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Great captains of our lives: Emotional intelligence and leadership

main.jpgImagine, you’re at the office early, morning beverage in hand and you settle in for a productive morning. That’s when Tony (who has been driving you nuts for months) comes over asking the same questions about the same project in the same way since he started. Your pulse rises and you can feel the knots forming in your shoulders and neck. You consider your options: fleeing at lunch and working remotely the rest of the day or shaking Tony by the shoulders until he understands the answers you’ve given to him a thousand times in a thousand ways.

Now – pause… 

Those responses are just a basic fight or flight response mode. It kept our ancestors safe, that emotional jump to respond with our fists, or to run away. While you might not be aware of this kind of reaction, it infiltrates our lives every day. As Vincent van Gogh put it, “Let’s not forget that the little emotions are the great captains of our lives, and we obey them without realizing it.” And while anyone can hold the helm when the sea is calm, you certainly wouldn’t want those little emotions driving your crisis decisions.

As aspiring leaders, we can’t just let our emotions run away with us; we are the captains that remain calm in the face of a storm. Taking a minute or even a second to recognize when those basic instincts are taking over can be the difference between leadership and dictatorship. The recognition that this happens to everyone is the first step in understanding how to better communicate and collaborate… essentially, how to lead.

Once you have that self-awareness, you may want to encourage others around you to give their all and to put their heart into the mission of your organization. Yet, at times, it can seem that enthusiasm simply isn’t there. When that is the case, take a moment to do the following exercise:

First, consider empathy, helpful advice, personal sacrifice, respect, innovation, cooperation, and basic information. Every day you decide to hold back or give away these (and more) in your work. When you don’t feel valued in your position, are you giving empathy to your coworkers? Will you give personal sacrifice when you feel unappreciated, unsupported, and unhappy? Will you give innovation and cooperation to a leader that doesn’t respect you?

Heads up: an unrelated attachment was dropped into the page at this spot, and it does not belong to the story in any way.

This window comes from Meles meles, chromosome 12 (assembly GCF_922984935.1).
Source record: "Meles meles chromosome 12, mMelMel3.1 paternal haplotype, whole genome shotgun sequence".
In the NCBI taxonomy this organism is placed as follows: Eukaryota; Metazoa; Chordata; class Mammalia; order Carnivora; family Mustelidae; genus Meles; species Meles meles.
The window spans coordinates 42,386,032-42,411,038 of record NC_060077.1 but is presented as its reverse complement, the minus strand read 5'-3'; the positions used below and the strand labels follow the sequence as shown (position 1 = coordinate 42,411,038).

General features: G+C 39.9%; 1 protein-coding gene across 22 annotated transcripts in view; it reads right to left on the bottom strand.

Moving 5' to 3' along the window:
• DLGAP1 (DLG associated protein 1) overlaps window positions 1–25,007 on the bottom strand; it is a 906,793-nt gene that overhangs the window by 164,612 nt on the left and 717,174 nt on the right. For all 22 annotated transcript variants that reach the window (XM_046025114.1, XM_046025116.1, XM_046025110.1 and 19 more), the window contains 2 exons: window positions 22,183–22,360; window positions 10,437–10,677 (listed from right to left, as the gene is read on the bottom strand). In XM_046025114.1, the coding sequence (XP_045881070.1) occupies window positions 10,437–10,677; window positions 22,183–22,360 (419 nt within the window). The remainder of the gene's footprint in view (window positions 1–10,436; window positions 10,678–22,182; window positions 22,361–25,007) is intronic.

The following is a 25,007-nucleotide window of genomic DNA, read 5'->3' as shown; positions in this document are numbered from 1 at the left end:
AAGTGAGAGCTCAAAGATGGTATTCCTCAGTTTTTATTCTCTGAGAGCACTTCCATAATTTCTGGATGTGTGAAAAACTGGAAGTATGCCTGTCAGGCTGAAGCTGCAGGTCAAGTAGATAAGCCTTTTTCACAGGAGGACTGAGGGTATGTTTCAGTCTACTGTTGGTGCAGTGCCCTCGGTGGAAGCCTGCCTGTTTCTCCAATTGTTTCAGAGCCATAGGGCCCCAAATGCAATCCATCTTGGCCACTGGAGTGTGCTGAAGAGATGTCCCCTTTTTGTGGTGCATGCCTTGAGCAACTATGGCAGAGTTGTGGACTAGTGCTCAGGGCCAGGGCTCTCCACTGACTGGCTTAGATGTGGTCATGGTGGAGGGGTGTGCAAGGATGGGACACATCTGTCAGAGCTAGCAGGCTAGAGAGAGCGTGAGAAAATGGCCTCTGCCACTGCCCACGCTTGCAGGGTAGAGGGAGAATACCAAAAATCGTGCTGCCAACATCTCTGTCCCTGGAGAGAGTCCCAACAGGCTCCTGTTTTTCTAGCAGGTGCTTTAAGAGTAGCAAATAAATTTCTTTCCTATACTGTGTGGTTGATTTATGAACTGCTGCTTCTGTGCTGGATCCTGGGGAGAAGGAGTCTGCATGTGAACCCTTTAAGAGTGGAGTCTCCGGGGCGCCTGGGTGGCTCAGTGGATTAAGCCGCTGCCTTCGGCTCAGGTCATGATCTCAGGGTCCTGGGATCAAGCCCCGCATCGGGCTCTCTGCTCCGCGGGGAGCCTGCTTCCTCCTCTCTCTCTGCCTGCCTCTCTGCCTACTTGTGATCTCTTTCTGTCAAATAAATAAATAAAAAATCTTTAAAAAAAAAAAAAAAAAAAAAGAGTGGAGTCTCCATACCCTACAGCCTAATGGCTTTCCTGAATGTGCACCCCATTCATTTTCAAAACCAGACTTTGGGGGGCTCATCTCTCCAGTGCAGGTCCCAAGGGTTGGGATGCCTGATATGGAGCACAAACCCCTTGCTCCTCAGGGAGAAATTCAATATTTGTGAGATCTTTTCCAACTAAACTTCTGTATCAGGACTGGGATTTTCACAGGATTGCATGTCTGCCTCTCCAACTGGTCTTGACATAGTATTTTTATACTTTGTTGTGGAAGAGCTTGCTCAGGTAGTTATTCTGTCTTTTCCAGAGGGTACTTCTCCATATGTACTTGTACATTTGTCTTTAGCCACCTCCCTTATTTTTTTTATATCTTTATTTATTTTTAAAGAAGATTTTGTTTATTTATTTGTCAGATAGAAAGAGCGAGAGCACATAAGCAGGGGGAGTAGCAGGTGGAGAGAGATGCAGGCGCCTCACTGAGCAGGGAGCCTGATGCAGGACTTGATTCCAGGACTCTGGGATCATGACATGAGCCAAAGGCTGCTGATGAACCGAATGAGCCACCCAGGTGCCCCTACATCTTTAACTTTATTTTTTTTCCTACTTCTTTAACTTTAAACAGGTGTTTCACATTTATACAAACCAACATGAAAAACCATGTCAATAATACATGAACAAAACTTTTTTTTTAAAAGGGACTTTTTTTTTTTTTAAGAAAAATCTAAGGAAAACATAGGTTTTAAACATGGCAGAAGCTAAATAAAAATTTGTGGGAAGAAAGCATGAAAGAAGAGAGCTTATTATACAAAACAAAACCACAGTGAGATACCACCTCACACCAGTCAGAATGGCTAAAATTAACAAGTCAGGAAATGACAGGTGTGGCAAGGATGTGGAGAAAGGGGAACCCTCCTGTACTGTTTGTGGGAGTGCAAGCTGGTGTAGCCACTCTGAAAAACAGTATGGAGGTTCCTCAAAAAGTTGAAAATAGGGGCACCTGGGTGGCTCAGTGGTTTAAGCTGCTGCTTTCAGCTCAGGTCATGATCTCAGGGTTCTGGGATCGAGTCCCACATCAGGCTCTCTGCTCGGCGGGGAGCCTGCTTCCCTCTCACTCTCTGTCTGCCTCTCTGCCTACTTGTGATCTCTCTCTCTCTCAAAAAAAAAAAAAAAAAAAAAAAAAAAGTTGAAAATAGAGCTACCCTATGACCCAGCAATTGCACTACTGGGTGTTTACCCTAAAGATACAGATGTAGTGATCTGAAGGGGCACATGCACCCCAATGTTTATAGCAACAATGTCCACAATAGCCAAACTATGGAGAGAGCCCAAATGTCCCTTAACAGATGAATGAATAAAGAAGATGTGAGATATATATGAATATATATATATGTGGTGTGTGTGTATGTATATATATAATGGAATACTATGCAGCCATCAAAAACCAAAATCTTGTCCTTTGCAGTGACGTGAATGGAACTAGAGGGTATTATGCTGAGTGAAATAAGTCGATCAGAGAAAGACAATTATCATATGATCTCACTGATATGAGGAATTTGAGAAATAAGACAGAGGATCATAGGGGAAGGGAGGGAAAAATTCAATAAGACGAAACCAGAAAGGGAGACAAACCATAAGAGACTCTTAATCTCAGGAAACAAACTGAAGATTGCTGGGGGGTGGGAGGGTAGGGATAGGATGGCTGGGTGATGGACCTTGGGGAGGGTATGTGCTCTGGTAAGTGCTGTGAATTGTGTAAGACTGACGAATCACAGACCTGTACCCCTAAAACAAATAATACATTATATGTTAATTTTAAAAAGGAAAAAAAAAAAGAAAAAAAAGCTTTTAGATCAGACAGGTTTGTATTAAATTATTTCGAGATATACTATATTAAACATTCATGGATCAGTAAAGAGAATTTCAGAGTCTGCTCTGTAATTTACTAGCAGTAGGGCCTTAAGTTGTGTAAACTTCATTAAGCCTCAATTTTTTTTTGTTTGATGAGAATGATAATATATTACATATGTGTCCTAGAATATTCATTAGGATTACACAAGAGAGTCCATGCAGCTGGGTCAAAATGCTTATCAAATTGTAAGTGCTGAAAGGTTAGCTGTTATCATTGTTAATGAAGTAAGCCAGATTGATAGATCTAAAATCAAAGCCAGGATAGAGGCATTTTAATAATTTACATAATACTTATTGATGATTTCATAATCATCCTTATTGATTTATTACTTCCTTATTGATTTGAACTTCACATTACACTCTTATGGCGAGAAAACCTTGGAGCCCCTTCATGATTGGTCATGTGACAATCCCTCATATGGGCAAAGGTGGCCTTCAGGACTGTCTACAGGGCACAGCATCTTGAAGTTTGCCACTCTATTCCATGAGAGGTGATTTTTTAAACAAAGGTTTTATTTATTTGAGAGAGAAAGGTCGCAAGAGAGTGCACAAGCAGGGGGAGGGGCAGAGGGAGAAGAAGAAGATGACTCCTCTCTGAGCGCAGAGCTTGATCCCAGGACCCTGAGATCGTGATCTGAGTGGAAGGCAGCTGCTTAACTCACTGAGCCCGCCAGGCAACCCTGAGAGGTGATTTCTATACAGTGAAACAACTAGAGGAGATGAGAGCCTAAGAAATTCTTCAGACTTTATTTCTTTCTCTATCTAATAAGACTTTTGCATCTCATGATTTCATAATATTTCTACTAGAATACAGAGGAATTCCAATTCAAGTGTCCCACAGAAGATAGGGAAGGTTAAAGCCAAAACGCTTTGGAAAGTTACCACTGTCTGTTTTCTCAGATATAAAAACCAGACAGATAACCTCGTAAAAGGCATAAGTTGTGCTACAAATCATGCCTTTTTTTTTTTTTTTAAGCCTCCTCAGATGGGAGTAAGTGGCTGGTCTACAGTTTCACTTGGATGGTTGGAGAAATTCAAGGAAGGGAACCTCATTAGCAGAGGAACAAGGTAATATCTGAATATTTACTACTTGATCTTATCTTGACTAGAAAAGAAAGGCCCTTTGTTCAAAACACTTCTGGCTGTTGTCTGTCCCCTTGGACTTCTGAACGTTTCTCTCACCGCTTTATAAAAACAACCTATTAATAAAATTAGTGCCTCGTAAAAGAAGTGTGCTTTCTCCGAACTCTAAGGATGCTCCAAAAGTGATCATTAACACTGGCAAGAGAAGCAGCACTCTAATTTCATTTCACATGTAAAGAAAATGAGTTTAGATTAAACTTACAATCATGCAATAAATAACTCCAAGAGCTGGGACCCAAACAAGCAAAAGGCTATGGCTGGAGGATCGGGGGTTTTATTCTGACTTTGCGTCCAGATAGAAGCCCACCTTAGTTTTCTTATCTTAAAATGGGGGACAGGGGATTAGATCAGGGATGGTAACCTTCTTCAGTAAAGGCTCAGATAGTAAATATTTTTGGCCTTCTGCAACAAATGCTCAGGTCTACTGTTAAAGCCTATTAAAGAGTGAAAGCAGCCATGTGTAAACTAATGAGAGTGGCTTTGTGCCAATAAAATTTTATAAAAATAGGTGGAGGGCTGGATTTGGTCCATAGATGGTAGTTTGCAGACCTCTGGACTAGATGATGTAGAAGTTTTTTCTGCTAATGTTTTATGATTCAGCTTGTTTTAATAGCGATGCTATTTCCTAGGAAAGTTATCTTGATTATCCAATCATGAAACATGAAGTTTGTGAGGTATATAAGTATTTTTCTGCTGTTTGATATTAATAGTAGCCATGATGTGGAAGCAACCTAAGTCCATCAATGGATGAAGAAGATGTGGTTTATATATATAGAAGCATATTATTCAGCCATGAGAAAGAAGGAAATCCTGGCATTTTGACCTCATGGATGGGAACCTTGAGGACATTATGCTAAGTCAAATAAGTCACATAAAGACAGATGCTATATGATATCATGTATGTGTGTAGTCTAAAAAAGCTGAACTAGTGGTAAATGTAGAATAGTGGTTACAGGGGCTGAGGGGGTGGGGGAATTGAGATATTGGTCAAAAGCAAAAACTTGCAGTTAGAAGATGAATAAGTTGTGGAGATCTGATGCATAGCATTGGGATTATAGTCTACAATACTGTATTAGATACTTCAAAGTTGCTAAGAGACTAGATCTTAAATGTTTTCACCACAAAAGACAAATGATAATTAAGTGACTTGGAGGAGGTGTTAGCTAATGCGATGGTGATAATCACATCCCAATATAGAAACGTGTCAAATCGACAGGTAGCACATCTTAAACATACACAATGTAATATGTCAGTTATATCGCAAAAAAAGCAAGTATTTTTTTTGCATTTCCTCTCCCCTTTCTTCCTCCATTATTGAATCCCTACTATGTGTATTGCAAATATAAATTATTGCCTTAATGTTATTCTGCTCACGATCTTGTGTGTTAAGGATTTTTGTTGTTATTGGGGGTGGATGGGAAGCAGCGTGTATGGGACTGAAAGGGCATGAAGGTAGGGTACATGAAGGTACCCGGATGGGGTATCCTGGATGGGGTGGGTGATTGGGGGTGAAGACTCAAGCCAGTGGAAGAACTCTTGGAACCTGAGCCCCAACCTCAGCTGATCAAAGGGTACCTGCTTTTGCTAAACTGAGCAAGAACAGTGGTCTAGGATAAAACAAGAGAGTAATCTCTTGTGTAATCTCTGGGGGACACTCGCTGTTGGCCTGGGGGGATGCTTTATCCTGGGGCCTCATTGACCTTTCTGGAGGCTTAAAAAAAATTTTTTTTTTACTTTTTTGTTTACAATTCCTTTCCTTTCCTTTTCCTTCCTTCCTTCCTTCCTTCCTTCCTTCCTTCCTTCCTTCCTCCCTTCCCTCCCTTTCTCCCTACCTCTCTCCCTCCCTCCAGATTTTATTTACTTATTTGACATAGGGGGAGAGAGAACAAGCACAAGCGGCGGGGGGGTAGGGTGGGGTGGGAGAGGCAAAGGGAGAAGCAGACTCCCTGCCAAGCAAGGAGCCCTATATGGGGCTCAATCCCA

Now consider what you give away when you feel valued. Are you more likely to feel empathy for others when it is being reciprocated?  If you wouldn’t give away those items when you aren’t feeling valued, what makes you think your peers would act differently? As a leader, consider the way your team is valued when you want to take them to the next level. Communicate with them, ask them about it, and understand their drive.  

Emotional intelligence is necessary to lead in today’s nonprofit sector. Not only does it allow you to increase your own potential, but then your ability to affect change is multiplied by your collaboration and cooperation with others. Bill Gates said it succinctly, “As we look ahead into the next century, leaders will be those who empower others.” Build your emotional intelligence and high impact leadership naturally follows.

Anthony took advantage of his YNPN-TC member benefits and received a discount on MAP for Nonprofit's leadership training on emotional intelligence. Thanks to our partners, MAP for Nonprofits, theDatabank and Minnesota Council on Nonprofits, for their YNPN-TC member benefits!


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